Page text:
The CAL/CVN are used together to identify Modified Software during a state emissions inspection in California. At the vehicle’s first smog inspection, the OIS collects the eVIN, Software Calibration Part Number, and CVN. This information will be used to compare data for future smog inspections. If the eVIN and Software Calibration Part match the database for follow-up inspections, but the CVN has changed, the vehicle could fail the inspection.

    If the vehicle was “tuned” before its first inspection, then that information will establish the baseline for future smog inspections for this vehicle. CARB/BAR is getting some of this information directly from the OEMs.

What is MODE $09 - In-Use Monitor Performance Tracking (IUMPT):

In-Use Monitor Performance Tracking (IUMPT): checks that the vehicle runs its Non-Continuous Monitors at a minimum frequency to identify most emission-related failures. Vehicles identified as not meeting the minimum frequency for running Non-Continuous Monitors will require the OEM to generate a fix like a Reflash or Component Update.

Before attempting to Complete a Readiness Flag, review (IUMPT) to identify the frequency at which a particular Readiness Flag has Completed testing in the past. This information can be used to determine if an individual Readiness Flag will be easy or challenging to Flip to Complete. 

IUMPT can also indicate the vehicle's driving experiences, the type of vehicle it is, like a Hybrid or other Start/Stop system, or if ECM reprogramming has recently been performed. 

IUMPT results include the word Completions, referred to as the Numerator. It represents the actual Monitoring events where the enable criteria ran long enough that a malfunctioning component or system would have been detected. Whether the Readiness Flag Passes or Fails, the Completions will be incremented (See image below).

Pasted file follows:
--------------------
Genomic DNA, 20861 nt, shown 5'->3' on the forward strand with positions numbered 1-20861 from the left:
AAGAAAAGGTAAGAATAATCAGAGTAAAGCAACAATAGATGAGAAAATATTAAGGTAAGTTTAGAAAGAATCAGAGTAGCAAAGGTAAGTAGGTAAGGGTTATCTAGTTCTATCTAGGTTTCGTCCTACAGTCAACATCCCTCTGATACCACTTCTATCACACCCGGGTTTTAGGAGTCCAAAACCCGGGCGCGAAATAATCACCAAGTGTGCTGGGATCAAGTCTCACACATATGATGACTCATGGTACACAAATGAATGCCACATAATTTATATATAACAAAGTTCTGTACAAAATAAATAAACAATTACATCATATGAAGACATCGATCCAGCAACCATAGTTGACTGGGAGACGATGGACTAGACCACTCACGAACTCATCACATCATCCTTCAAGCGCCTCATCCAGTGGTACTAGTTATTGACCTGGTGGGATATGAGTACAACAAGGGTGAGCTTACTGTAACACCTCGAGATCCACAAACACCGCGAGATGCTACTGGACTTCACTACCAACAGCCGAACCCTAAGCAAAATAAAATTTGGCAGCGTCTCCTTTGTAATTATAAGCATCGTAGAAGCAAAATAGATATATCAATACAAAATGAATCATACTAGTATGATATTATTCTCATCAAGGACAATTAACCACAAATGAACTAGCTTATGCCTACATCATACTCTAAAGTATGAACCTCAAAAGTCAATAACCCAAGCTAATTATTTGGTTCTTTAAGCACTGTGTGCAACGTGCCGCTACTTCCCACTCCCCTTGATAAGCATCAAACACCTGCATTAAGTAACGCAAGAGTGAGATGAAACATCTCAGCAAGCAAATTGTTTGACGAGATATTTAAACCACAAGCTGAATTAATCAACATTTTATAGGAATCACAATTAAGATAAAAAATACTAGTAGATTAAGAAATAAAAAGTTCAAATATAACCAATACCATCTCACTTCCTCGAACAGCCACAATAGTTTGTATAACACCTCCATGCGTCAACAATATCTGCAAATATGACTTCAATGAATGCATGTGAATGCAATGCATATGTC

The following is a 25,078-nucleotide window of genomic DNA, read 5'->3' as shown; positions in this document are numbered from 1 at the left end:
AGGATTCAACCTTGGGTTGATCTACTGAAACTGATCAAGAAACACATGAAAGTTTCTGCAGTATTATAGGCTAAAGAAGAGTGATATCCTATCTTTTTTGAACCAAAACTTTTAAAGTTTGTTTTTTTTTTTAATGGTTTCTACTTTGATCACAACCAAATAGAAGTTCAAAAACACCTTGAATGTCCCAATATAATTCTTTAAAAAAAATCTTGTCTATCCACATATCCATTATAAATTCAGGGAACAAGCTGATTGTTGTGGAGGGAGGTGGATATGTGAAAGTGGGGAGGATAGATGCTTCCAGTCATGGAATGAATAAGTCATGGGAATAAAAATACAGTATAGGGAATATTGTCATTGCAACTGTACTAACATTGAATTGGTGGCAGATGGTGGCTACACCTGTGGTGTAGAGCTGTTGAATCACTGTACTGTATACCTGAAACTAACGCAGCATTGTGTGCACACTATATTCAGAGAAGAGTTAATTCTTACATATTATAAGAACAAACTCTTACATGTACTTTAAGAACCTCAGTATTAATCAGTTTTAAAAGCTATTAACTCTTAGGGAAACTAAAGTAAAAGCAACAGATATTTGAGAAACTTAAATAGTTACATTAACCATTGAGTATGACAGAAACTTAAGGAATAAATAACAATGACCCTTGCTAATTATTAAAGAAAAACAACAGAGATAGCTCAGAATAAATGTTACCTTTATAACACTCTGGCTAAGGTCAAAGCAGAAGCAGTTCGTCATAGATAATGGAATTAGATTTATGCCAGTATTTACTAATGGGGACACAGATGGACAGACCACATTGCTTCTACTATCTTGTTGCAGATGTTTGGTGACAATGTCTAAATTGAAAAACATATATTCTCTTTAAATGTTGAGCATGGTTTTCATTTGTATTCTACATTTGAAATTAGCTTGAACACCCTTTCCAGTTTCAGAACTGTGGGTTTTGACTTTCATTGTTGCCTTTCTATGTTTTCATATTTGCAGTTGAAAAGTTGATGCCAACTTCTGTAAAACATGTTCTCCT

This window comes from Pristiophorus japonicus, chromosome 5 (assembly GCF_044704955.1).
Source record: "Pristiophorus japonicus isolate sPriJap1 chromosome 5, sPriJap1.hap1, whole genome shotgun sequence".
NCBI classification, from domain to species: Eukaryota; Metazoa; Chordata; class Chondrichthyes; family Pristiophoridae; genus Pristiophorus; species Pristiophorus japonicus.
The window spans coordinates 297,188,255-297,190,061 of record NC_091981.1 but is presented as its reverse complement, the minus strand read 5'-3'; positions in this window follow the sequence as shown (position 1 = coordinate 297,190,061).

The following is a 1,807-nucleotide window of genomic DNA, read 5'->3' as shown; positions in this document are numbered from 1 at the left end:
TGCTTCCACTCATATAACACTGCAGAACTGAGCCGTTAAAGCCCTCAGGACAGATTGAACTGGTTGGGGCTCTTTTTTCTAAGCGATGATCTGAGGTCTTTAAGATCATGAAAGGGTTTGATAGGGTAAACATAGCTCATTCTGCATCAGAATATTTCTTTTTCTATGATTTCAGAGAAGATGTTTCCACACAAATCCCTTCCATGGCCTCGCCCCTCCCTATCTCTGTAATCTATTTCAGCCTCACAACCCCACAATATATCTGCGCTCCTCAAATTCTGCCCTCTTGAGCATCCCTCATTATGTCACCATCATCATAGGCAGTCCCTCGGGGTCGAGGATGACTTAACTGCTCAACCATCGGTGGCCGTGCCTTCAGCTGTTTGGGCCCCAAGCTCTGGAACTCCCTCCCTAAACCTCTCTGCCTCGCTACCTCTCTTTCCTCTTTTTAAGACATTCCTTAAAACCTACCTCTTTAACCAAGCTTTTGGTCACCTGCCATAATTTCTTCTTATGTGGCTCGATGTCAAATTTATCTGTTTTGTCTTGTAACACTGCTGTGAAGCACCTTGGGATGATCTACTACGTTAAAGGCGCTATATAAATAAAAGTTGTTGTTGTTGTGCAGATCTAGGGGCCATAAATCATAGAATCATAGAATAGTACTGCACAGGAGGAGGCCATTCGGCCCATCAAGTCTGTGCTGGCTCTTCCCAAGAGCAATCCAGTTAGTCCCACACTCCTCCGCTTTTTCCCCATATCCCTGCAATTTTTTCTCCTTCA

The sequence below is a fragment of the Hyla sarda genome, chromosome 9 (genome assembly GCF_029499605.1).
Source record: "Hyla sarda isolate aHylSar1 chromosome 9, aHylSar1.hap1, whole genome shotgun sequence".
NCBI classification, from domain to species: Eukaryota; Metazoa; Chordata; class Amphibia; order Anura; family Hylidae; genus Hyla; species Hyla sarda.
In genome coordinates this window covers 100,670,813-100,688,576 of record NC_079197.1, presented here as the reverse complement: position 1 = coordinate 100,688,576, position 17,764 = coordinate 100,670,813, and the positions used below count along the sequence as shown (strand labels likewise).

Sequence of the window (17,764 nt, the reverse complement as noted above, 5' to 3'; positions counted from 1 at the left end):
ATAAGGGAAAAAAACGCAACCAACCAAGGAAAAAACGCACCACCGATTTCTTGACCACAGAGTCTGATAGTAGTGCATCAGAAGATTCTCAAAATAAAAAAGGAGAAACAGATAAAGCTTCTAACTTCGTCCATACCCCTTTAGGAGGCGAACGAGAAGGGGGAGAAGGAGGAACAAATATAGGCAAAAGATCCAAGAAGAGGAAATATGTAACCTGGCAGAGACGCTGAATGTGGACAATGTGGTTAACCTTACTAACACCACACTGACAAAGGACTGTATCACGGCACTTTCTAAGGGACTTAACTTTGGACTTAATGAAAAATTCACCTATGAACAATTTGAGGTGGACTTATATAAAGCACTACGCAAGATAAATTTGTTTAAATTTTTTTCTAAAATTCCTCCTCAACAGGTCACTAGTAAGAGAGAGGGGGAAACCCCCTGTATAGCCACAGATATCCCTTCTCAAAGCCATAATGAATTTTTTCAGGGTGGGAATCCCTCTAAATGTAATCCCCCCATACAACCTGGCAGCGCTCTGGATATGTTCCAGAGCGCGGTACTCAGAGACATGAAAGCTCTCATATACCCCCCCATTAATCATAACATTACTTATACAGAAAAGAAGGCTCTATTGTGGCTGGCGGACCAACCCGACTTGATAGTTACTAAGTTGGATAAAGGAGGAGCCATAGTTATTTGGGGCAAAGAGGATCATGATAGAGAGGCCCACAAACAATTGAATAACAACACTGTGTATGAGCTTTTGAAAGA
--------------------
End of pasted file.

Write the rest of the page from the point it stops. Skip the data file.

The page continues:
IUMPT results include the word Conditions (See image above), referred to as the Denominator. It represents a generic enable criteria establishing a charged Trip against the OEM if met. To meet the Conditions, the vehicle must be driven for 10 minutes, including 5 minutes above 25 mph, and one 30-second idle period. Completions do not indicate how frequently the Readiness Flag has been completed or the chance of Completing a given Readiness Flag (See image below). 

In-Use Monitor Performance Ratio (IUMPR). Knowing the number of Completions (Numerator) and Conditions (Denominator) creates an In-Use Monitor Performance Ratio. The ratio, the Numerator divided by the Denominator, allows tracking of the frequency with each readiness flag's enable criteria run long enough that a malfunctioning component or system would have been detected. A Confirmed or Pending DTC will temporarily suspend the incrementing of Completions and Conditions (See image below).

What does the In-Use Monitor Performance Ratio (IUMPR) above indicate?  CARB set the minimum acceptable IUMPR at 0.336 for the Catalyst. This vehicle had an IUMPR of 1.16. which is well above the required minimum, so the monitor test(s) related to the Catalyst should have been easy to complete. In this case, the technician confidently quoted a price for running the Catalyst monitor test(s) to prepare the vehicle for a state emissions inspection or to verify a repair.